CO sues Delta over baggage sizer

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SAN DIEGO -- One size does not fit all, Continental Airlines said. In a bizarre twist to the carry-on crisis, the carrier filed a lawsuit against Delta in Superior Court of California, San Diego County, to force Delta to remove a baggage sizer fitted over a security screening device that the carriers share at San Diego Airport.

Continental said Delta, the designated overseer of the security checkpoint on the concourse they share, installed the "baggage template" in August on the understanding that if it didn't work out for everyone, Delta would remove it.

In September, Continental said, it asked Delta to remove the sizer because it was penalizing Continental's own customers for a policy imposed by Delta.

Delta refused.

Continental said it has retrofitted a number of its aircraft with larger overhead bins and has a bunch of new planes with roomier storage space, so it doesn't need to impose harsh carry-on measures.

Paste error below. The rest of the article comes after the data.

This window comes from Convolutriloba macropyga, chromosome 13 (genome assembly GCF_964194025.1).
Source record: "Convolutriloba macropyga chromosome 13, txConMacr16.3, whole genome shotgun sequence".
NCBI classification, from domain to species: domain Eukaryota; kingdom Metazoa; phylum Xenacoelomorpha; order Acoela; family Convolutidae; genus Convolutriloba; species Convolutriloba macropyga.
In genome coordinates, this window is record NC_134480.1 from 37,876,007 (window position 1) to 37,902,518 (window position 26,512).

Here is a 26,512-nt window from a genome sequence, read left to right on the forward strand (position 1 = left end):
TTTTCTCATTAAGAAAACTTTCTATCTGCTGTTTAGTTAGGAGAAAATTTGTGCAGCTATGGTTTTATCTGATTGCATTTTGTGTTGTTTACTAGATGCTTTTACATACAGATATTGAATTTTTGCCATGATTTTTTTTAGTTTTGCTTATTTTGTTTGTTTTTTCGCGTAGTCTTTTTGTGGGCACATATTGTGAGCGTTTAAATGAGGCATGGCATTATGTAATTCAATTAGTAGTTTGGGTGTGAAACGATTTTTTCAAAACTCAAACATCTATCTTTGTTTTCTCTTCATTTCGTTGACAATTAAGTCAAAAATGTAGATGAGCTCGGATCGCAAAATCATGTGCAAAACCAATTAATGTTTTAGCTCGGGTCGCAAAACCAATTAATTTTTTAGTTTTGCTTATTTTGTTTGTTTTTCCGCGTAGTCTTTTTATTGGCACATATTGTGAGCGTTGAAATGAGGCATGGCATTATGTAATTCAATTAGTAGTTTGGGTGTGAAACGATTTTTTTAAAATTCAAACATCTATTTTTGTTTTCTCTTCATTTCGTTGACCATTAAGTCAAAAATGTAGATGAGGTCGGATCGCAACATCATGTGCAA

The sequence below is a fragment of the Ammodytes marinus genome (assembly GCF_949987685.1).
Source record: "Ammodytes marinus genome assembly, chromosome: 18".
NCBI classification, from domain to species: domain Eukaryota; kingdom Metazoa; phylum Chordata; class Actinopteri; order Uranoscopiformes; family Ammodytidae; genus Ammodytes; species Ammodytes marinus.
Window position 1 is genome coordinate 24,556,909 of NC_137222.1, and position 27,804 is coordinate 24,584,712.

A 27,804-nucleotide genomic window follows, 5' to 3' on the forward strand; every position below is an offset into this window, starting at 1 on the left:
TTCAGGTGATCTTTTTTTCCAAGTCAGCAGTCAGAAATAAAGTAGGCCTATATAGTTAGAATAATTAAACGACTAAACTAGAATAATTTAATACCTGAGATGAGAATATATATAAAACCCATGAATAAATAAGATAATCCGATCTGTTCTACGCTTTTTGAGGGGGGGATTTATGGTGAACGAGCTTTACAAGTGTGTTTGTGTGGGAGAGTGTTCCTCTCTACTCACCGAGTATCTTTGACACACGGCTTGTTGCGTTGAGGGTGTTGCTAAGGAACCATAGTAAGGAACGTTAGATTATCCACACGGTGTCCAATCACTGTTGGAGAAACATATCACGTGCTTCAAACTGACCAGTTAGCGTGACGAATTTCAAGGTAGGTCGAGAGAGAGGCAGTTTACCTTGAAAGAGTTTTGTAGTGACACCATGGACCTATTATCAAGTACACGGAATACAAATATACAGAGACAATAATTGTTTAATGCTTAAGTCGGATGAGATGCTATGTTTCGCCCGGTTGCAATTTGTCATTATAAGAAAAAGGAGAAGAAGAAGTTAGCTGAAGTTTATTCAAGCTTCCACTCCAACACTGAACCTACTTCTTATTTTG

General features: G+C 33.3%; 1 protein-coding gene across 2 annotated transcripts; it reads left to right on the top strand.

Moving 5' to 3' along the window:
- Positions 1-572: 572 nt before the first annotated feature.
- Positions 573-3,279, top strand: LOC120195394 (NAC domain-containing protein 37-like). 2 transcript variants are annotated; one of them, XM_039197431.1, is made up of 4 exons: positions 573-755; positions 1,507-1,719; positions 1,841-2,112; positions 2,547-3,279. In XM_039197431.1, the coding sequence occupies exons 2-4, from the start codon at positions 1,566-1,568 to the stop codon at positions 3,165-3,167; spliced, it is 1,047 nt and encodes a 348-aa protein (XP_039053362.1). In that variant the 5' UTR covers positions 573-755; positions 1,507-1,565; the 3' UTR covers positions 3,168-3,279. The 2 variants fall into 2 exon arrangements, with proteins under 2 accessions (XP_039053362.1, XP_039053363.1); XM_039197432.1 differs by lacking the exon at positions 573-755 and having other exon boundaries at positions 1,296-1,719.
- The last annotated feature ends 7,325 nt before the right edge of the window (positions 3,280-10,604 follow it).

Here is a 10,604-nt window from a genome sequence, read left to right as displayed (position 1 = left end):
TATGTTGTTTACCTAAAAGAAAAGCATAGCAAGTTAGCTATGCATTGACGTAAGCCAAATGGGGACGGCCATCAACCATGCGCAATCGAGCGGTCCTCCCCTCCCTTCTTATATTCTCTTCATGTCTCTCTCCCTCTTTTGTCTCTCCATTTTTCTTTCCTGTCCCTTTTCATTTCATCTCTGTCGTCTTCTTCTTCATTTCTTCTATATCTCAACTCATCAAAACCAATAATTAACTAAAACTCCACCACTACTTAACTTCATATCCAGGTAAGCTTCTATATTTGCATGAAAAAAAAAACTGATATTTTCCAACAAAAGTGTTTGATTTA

Besides, it said, security screeners should not be dealing with customer service issues.

Continental has posted a representative at the checkpoint to ask security employees to lift the sizer when a Continental customer puts a bag through; this, it said, is inefficient.

It is seeking an injunction to have the sizers removed; it also seeks damages to be determined by the court.

Delta, which said it was unaware of the lawsuit until it appeared on the news wires, told a different story.

Earlier this year, it said, Delta, Continental, America West and Frontier met to figure out how to comply with the Air Transport Association's request that airlines deal with the carry-on crisis.

They came up with the Plexiglas template and agreed to share the costs and test it for about six months.

Everything was fine, Delta said, until Continental chairman Gordon Bethune went on a trip to San Diego, saw the template and decided he wanted it to come down.

Delta noted that the test is still going on.

It also said that passengers are happy with the device.

Meanwhile, Continental has notified United Airlines and Denver Airport that it does not want the templates to be installed at checkpoints used by Continental passengers, adding that it hopes to avoid another lawsuit.

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